If you are over 50 and you join one social group today you will cut your risk of being diagnosed with depression in the next two years by 24%.
With every group membership that that you lose after retirement, your quality of life declines by 10%, and your life expectancy reduces by about 3%. Such statistics point to the fact that group life is an important determinant of well-being and health. Yet their importance is rarely discussed, and far less explained.
This talk will attempt to address this gap in understanding by showing that groups exert a profound impact on our psychology through their capacity to be internalized within the self, as part of our social identity (a sense of the self as ‘we’ and ‘us’, not just ‘me’ and ‘I’). It will show that when, and to the extent that, this occurs, groups provide us not only with social support but also with a sense of meaning, belonging, purpose, and agency — factors that in turn have powerful consequences for the quality of our lives.
The talk makes the case for this analysis by drawing on a range of recent epidemiological, experimental, and intervention studies. It also presents details of clinical tools that can be used for both diagnostic and intervention purposes. In particular, it talks about social identity mapping as an effective way of mapping social identities and Groups 4 Health as an evidence-based intervention to tackle the devastating effects of social isolation.
More generally, the talk argues that there is a strong case for advancing theory and practice by attending to lessons that derive from social identity theorizing. In particular, this is because the approach provides an important alternative to prevailing psychological models that define the self (and the psychology of mental and physical health) in individualistic terms.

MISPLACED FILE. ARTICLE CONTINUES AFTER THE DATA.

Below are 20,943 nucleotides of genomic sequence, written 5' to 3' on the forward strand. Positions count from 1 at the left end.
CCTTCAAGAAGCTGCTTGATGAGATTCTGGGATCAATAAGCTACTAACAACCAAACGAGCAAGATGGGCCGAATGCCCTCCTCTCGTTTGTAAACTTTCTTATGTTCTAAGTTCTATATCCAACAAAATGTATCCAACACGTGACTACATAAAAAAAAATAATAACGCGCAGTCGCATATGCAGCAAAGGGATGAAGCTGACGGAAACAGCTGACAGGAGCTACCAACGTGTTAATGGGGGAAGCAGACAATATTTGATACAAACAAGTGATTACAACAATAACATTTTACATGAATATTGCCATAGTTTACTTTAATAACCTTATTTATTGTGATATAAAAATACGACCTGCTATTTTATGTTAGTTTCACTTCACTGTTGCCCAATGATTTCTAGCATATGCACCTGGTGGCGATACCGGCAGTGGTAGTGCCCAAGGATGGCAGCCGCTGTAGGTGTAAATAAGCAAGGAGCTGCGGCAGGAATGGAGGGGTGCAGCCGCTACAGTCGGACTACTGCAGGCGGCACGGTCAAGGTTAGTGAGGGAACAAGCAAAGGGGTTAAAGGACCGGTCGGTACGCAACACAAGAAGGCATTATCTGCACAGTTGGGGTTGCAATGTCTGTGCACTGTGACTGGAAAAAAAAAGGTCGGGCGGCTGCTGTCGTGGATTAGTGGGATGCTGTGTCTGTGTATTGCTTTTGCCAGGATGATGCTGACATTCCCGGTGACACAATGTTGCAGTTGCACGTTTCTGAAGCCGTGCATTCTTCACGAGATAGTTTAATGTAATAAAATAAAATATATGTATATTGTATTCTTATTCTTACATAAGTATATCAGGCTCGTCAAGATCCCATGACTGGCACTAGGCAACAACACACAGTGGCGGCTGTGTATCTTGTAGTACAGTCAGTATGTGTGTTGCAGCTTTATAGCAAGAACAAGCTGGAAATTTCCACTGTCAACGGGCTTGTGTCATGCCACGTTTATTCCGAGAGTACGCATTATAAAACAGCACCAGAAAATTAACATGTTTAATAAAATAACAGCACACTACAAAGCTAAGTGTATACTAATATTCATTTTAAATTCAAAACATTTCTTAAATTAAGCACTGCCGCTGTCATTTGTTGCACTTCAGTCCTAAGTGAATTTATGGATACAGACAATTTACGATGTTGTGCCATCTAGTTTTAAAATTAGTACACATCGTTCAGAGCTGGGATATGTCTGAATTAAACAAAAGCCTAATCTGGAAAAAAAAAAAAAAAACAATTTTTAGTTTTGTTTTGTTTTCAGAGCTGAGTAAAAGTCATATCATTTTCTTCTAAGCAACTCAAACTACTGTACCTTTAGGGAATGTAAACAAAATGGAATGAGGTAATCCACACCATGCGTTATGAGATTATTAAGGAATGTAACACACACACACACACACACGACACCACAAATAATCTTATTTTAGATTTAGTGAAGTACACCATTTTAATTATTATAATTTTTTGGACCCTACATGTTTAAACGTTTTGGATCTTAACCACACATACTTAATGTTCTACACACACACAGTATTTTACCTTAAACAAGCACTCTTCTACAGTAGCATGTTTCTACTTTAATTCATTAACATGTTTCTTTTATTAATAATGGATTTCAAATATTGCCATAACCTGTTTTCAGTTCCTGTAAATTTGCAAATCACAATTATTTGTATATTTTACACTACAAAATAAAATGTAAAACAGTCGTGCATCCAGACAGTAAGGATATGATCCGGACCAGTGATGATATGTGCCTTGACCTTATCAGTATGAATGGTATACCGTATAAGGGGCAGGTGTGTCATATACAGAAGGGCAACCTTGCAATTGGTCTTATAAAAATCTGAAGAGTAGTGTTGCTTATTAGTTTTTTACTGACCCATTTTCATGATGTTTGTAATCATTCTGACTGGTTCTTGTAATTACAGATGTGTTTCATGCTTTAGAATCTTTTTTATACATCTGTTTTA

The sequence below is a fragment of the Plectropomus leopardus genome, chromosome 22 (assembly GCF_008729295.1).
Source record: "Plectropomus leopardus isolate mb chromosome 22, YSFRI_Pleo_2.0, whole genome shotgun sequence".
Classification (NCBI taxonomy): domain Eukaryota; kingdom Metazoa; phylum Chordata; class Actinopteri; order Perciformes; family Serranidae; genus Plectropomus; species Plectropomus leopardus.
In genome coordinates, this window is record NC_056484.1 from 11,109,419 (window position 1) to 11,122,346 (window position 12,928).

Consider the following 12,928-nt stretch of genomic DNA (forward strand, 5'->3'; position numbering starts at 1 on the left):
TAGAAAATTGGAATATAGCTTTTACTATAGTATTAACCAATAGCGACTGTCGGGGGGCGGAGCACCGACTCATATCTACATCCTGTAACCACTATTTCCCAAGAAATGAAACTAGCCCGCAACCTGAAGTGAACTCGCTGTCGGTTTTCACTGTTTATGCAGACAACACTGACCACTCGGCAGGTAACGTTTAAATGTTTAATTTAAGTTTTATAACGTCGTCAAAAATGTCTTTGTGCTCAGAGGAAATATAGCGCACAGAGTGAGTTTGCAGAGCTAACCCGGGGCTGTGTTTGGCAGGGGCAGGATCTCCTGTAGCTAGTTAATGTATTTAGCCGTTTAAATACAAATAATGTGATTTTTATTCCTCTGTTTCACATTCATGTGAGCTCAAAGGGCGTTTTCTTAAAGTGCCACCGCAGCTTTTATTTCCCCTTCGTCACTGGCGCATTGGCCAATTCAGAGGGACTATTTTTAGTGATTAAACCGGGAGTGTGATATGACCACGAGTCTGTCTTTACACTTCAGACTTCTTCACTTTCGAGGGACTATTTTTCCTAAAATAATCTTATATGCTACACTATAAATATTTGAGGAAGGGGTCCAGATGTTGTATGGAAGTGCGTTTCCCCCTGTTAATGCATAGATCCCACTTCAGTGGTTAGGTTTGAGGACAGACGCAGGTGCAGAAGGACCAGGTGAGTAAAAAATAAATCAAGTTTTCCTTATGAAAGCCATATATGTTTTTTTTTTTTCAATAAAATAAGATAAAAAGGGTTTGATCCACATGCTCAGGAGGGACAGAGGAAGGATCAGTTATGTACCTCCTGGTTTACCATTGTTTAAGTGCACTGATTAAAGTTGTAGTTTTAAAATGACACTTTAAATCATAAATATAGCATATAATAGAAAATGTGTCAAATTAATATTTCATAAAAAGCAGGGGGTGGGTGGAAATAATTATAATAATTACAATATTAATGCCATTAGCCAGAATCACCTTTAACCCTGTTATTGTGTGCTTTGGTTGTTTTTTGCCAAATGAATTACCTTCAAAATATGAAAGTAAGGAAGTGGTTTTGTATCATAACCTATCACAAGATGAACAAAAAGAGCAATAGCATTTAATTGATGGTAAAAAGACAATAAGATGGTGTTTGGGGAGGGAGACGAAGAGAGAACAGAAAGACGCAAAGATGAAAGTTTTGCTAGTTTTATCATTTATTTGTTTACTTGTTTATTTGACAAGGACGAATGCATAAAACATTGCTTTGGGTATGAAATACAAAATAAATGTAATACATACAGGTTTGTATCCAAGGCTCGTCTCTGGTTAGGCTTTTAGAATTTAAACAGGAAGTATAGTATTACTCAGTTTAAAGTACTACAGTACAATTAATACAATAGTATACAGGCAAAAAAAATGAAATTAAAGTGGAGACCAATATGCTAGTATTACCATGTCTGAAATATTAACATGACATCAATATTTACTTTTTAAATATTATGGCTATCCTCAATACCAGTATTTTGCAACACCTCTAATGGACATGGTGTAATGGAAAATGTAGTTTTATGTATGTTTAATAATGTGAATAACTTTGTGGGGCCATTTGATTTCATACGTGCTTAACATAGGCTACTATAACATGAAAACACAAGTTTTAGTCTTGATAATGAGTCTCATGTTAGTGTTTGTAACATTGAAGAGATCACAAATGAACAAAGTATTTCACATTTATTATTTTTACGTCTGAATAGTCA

Presenter: Professor Alex Haslam
Alex Haslam is Professor of Social and Organizational Psychology and Australian Laureate Fellow at the University of Queensland, and co-Director of the Social Interactions, Identity and Well-being Program in the Canadian Institute for Advanced Research. His research focuses on the study of group and identity processes in organizational, social, and clinical contexts.
Together with colleagues, Alex has written and edited 12 books and over 200 peer-reviewed articles and this work has been cited over 23,000 times (h=75). His most recent books are The New Psychology of Leadership: Identity, Influence and Power (with Steve Reicher & Michael Platow, Psychology Press, 2011), The Social Cure: Identity, Health and Well-being (with Jolanda Jetten and Catherine Haslam, Psychology Press, 2012), and Social Psychology: Revisiting the Classic Studies (with Joanne Smith, Sage, 2012).
Alex is a former Chief Editor of the European Journal of Social Psychology (2002-2005) and a former President of the Psychology Section of the British Association for the Advancement of Science (2008-2009). In 2005 he was awarded the European Association of Social Psychology's Kurt Lewin Medal for outstanding contribution to research in social psychology, and in 2016 he was awarded the British Psychology Society’s Presidents’ Medal for distinguished contributions to psychological science. His work with Michelle Ryan on the Glass Cliff was identified by the New York Times as one of the ‘Best 100 Ideas’ of 2008 and he is on the editorial board of 10 international journals including Scientific American Mind for which he writes regularly.